Hereafter several elements of the occupational therapy education per country are shown in table forms. The type of education, academic level, responsible ministry and course duration (study load), the title of the occupational therapy diploma/degree awarded and the number of years of previous secondary education, and the title of the profession in the different countries are mentioned.

Tabel 3

The table shows an enormous diversity of occupational therapy education systems, from university to non- university higher education systems and to upper secondary vocational education. For the future it will be important to strive for one level (higher education) of occupational education in Europe or at least to provide students with pathways and programmes sufficiently interrelated to permit ready movement between the systems.

Tabel 4

In most European countries occupational therapy education is higher education (except in Germany), however only in half of the countries the diploma is officially (by law) recognised as Bachelor's degree. For the future credit systems as well as the articulation of programmes should be strengthened. The latter seems to be very important allowing fair assessment of a degree regardless of its origin from a university or a non- university institute. One of the major obstacles to recognition today is that nationally as well as internationally non-university degrees sometimes have difficulties in being recognised or getting credits if recognition is sought in relation to a university degree.

Tabel 5

Ten countries use the word 'ergotherapeut', six countries use the word occupational therapist, while three countries are using different terminology. Unity of terminology with respect for national and cultural differences is one of the future challenges.

3.3 Summary

The data described above give quantitative information about schools in Europe and qualifying students annually. When the total number of qualifying occupational therapy students (8095) is divided by the total number of schools (274), it shows an average number of 30 students per institute qualifying annually. That suggests that in general the institutes for occupational therapy education are relatively small. Often there is also a limited number of occupational therapy lecturers. This has been one of the reasons given, for occupational therapy institutes to co-operate within ENOTHE in order to share educational resources and to increase educational quality.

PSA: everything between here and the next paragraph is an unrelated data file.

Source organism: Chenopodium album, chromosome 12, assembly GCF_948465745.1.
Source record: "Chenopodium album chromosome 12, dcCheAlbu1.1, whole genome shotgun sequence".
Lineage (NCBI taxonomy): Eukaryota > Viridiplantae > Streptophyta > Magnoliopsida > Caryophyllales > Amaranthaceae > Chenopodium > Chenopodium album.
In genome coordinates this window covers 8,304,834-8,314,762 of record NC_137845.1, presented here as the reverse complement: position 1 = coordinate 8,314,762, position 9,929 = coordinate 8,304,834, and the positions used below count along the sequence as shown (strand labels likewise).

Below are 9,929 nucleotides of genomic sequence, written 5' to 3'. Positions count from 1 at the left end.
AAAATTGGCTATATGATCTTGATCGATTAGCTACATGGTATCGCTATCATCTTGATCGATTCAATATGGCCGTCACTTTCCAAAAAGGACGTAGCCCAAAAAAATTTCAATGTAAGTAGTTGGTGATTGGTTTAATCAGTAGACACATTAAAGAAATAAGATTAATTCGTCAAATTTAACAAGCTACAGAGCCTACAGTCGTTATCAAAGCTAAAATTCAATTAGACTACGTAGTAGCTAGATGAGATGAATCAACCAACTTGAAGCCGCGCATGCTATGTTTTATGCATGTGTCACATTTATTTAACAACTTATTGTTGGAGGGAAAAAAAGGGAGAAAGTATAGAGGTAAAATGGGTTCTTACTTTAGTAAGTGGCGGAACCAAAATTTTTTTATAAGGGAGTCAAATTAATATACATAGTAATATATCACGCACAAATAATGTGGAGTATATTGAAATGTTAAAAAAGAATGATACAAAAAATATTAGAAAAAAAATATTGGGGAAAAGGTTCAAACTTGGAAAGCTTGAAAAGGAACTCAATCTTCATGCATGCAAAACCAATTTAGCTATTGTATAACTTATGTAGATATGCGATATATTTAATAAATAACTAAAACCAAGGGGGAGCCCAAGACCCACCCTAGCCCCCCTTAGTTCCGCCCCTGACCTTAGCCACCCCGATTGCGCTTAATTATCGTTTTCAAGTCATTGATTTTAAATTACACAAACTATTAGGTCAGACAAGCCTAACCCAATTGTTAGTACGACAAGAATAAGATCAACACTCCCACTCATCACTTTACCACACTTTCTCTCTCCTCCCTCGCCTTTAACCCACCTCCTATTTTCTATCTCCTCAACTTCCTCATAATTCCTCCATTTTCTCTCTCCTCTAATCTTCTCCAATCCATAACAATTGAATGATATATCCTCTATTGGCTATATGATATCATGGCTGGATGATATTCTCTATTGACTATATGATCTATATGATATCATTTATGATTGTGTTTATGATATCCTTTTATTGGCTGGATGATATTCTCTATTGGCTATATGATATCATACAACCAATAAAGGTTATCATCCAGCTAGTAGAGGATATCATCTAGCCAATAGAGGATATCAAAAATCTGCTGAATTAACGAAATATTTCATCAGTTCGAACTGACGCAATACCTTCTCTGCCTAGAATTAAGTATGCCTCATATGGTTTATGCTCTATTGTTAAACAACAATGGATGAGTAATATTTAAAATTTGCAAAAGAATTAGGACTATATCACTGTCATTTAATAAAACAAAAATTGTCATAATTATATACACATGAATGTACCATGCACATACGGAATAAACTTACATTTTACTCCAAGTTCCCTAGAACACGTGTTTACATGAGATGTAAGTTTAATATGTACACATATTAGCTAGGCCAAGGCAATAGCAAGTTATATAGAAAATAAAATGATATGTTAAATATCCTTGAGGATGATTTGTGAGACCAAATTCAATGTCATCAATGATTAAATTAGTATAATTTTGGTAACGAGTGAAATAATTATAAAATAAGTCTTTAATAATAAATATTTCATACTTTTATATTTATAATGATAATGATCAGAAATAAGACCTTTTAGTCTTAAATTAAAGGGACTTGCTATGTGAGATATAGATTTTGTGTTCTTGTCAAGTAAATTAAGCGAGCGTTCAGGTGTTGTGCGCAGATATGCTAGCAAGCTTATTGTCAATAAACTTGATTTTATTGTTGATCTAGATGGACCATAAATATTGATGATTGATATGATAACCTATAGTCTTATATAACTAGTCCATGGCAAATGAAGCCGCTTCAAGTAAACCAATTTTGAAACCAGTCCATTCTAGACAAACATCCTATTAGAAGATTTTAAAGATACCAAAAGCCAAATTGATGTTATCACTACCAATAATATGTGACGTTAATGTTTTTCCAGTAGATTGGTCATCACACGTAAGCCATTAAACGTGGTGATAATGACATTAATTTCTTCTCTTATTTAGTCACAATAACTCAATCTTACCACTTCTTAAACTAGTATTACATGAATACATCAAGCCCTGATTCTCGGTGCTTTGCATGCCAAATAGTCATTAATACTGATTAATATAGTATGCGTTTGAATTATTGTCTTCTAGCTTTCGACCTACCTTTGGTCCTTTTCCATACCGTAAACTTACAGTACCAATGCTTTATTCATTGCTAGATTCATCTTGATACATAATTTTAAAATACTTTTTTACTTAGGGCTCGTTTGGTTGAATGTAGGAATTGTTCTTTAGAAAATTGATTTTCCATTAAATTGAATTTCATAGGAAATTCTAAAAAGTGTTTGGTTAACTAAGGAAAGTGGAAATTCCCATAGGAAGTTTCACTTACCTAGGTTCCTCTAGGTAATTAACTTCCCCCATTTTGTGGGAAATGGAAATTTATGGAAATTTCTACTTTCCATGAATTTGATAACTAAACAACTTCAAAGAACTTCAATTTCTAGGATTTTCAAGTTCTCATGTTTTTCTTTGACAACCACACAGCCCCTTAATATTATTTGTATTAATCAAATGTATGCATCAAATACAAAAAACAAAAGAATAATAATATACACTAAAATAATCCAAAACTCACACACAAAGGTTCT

Secondly the above information shows differences in the level of education, duration of the programmes or study load and duration of fieldwork. In order to improve mutual recognition the curriculum guidelines for occupational therapy have been developed (ENOTHE2000,a). Occupational therapy educational institutes will be encouraged to describe their programmes following these guidelines, so that qualifying occupational students have fair access to master degree courses in occupational therapy. Finally the tables show a variety in educational systems and terminology, of which it is hoped that there will come more uniformity because of the Bologna declaration (appendix 7) and more uniformity in occupational education terminology could be one of the challenges for future activities within ENOTHE.

3.4 Occupational therapy in the Eastern and Central European region

In accordance with the Charter of ENOTHE one of the specific objectives is to focus on providing assistance to occupational therapy institutes. This objective is formulated as follows: "To provide assistance to institutes, who wish to start occupational therapy education programmes and to advise on potential resources". Since the Socrates/ Erasmus programme in 1998 is open to the so-called Associate Countries, ENOTHE decided to organise an extraordinary meeting in Prague in 1999 (appendix 8) in order to share ideas about developing occupational therapy education and practice in the Eastern and Central European region. A summary of the records of this meeting together with the outcomes of the questionnaires filled in by the representatives of this meeting give an impression of occupational therapy practice, projects and education in this region.

3.4.1 Belarus